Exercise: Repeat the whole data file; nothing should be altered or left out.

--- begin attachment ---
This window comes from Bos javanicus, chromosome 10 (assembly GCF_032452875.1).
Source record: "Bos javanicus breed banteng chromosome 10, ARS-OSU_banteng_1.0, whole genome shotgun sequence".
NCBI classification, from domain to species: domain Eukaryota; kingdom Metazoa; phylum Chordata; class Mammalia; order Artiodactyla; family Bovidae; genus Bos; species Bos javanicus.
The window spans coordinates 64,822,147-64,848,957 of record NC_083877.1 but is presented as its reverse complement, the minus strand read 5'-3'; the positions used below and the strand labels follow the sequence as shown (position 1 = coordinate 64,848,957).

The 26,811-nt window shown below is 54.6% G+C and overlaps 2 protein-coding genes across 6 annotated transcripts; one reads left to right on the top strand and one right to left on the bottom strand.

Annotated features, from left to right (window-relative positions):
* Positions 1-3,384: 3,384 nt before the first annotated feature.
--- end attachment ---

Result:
This window comes from Bos javanicus, chromosome 10 (assembly GCF_032452875.1).
Source record: "Bos javanicus breed banteng chromosome 10, ARS-OSU_banteng_1.0, whole genome shotgun sequence".
NCBI classification, from domain to species: domain Eukaryota; kingdom Metazoa; phylum Chordata; class Mammalia; order Artiodactyla; family Bovidae; genus Bos; species Bos javanicus.
The window spans coordinates 64,822,147-64,848,957 of record NC_083877.1 but is presented as its reverse complement, the minus strand read 5'-3'; the positions used below and the strand labels follow the sequence as shown (position 1 = coordinate 64,848,957).

The 26,811-nt window shown below is 54.6% G+C and overlaps 2 protein-coding genes across 6 annotated transcripts; one reads left to right on the top strand and one right to left on the bottom strand.

Annotated features, from left to right (window-relative positions):
* Positions 1-3,384: 3,384 nt before the first annotated feature.